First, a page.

How do we restructure our educational system such that we not only enable our schools to increase the property taxpayers’ return on their investment but also greatly improve the quality of education while holding schools accountable to this standard?  The answer is to give our public schools the choice of becoming self-governing, self-funding, autonomous local public school districts free from state and federal mandates.  This would empower public schools to improve the quality of education consistent with the priorities of their local communities as well as the flexibility to innovate.  Legally opting out of the state system through a state-wide voter approved referendum would restore decision-making to the local school district level.  Because decisions guiding the operations of self-governing schools would no longer be made largely at the state level, parents, teachers, school administrators, boards of education and local taxpayers would be better able not only to shape the quality of education provided in their local schools but also to hold their local schools accountable for this outcome.

The Tieboutian Choice

Saturday, December 5th, 2009

Tiebout’s (1956) conceptual breakthrough was that taxpayers are mobile and as a result will choose the municipality that best meets their needs by moving to that location.  His model successfully addressed the free rider problem that plagues governmental entities providing public goods and services such as public education.  Indeed, taxpayers seem to decide where to live based largely on the quality of the local school district.


According to Tiebout (1956,) taxpayers reveal their preferences for their desired level of public goods and services by the decision they make concerning where they choose to live.  Through such a decision making process (Baker, Green and Richards, 2008,) Tiebout’s model “could lead to an optimal allocation of public services where no one person in the system could be made better off without making someone else worse off.”  According to Tiebout (1956,) “The greater the number of communities and the greater the variance among them, the closer the consumer will come to fully realizing his preference position.”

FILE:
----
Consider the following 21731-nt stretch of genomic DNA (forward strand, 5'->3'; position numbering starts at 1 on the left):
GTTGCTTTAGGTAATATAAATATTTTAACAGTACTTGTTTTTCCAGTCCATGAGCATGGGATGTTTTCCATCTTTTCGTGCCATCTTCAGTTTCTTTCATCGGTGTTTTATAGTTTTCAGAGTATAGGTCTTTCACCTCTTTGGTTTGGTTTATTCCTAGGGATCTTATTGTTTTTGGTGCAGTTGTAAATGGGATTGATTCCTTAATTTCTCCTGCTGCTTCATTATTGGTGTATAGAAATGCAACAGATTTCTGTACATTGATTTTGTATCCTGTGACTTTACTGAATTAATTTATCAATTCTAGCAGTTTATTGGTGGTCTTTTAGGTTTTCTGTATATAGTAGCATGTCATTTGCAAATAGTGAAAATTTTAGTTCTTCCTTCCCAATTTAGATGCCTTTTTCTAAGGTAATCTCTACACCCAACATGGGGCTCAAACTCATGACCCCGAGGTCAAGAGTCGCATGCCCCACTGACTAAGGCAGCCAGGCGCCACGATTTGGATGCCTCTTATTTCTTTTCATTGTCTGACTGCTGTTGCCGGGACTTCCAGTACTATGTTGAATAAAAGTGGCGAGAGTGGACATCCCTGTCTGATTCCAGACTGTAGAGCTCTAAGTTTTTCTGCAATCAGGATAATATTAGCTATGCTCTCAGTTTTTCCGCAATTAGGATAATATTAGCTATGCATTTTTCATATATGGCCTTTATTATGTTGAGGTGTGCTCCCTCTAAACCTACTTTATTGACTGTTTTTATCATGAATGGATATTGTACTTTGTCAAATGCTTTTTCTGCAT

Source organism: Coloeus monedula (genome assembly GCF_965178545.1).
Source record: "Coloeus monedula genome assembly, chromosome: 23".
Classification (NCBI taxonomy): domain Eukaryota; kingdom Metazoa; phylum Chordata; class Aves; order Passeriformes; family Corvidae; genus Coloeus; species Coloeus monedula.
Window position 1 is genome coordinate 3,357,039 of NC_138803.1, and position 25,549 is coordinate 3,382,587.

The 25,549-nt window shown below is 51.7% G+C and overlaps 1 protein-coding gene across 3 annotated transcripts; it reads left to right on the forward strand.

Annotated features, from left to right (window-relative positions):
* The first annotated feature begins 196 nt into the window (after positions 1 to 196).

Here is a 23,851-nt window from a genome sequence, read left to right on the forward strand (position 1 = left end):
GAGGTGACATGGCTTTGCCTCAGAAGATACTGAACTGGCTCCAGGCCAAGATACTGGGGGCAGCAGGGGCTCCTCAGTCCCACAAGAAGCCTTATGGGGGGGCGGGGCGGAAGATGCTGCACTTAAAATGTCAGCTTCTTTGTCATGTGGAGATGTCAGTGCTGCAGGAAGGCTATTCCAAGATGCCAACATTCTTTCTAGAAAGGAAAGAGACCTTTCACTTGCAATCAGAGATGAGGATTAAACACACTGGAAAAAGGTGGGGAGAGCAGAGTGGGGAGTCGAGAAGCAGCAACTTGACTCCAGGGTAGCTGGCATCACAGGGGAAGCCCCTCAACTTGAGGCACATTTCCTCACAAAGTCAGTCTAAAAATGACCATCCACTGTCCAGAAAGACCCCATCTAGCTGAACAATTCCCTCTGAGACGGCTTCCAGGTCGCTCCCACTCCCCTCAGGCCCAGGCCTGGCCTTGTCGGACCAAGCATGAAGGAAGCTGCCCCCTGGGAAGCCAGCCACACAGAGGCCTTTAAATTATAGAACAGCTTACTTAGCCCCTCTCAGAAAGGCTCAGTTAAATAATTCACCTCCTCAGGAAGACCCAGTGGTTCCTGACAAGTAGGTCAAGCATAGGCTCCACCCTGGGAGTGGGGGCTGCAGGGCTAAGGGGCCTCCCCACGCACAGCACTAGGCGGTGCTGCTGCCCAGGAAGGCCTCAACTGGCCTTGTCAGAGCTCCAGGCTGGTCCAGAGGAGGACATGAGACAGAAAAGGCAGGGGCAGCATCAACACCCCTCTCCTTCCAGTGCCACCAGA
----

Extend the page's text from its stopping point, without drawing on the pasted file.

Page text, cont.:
Tiebout (1956) concluded that a taxpayer’s choice of municipalities and, therefore, school districts, reflects a private sector competitive market model.  In discussing this model for school choice, Baker, Green and Richards (2008) report “Tiebout proposes that local, rather than centralized, government financing of public services could result in a form of competitive marketplace that would yield more optimal pricing of public goods through local tax policy and more appropriate alignment of consumer preferences and the quality of public goods.”  Tiebout (1956) explains this difference, “At the central level the preferences of the consumer-voter are given, and the government tries to adjust to the pattern of these preferences, whereas at the local level various governments have their revenue and expenditure patterns more or less set.” Taxpayers, therefore, will choose the district that best meets their needs when choosing among school districts of varying levels of educational quality.